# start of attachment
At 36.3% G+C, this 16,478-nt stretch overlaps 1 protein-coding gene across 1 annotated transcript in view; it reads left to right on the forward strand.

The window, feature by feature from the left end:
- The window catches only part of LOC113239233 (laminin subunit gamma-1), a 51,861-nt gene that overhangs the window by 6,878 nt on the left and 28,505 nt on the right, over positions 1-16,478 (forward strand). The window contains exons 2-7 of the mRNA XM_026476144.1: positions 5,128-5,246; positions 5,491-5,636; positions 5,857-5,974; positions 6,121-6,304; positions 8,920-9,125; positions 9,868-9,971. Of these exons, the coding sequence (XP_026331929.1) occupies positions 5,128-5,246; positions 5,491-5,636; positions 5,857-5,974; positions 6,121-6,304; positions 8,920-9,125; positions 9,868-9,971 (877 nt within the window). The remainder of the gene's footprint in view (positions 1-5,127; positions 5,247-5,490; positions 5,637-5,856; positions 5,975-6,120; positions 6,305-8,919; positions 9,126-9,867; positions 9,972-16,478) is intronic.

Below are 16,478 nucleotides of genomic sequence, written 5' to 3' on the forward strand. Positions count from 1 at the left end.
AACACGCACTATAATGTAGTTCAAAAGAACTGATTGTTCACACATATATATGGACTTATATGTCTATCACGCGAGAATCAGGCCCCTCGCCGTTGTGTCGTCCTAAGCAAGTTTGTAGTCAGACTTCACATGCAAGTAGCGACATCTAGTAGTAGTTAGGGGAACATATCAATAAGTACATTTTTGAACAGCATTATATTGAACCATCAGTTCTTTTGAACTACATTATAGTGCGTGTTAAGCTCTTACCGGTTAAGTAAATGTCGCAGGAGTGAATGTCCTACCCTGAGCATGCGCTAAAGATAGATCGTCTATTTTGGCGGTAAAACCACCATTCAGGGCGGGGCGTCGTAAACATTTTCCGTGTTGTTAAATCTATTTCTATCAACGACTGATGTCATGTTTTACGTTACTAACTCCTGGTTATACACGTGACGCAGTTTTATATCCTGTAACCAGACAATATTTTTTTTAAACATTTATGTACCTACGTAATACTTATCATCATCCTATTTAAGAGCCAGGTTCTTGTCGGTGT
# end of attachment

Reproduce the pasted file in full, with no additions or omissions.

At 36.3% G+C, this 16,478-nt stretch overlaps 1 protein-coding gene across 1 annotated transcript in view; it reads left to right on the forward strand.

The window, feature by feature from the left end:
- The window catches only part of LOC113239233 (laminin subunit gamma-1), a 51,861-nt gene that overhangs the window by 6,878 nt on the left and 28,505 nt on the right, over positions 1-16,478 (forward strand). The window contains exons 2-7 of the mRNA XM_026476144.1: positions 5,128-5,246; positions 5,491-5,636; positions 5,857-5,974; positions 6,121-6,304; positions 8,920-9,125; positions 9,868-9,971. Of these exons, the coding sequence (XP_026331929.1) occupies positions 5,128-5,246; positions 5,491-5,636; positions 5,857-5,974; positions 6,121-6,304; positions 8,920-9,125; positions 9,868-9,971 (877 nt within the window). The remainder of the gene's footprint in view (positions 1-5,127; positions 5,247-5,490; positions 5,637-5,856; positions 5,975-6,120; positions 6,305-8,919; positions 9,126-9,867; positions 9,972-16,478) is intronic.

Below are 16,478 nucleotides of genomic sequence, written 5' to 3' on the forward strand. Positions count from 1 at the left end.
AACACGCACTATAATGTAGTTCAAAAGAACTGATTGTTCACACATATATATGGACTTATATGTCTATCACGCGAGAATCAGGCCCCTCGCCGTTGTGTCGTCCTAAGCAAGTTTGTAGTCAGACTTCACATGCAAGTAGCGACATCTAGTAGTAGTTAGGGGAACATATCAATAAGTACATTTTTGAACAGCATTATATTGAACCATCAGTTCTTTTGAACTACATTATAGTGCGTGTTAAGCTCTTACCGGTTAAGTAAATGTCGCAGGAGTGAATGTCCTACCCTGAGCATGCGCTAAAGATAGATCGTCTATTTTGGCGGTAAAACCACCATTCAGGGCGGGGCGTCGTAAACATTTTCCGTGTTGTTAAATCTATTTCTATCAACGACTGATGTCATGTTTTACGTTACTAACTCCTGGTTATACACGTGACGCAGTTTTATATCCTGTAACCAGACAATATTTTTTTTAAACATTTATGTACCTACGTAATACTTATCATCATCCTATTTAAGAGCCAGGTTCTTGTCGGTGT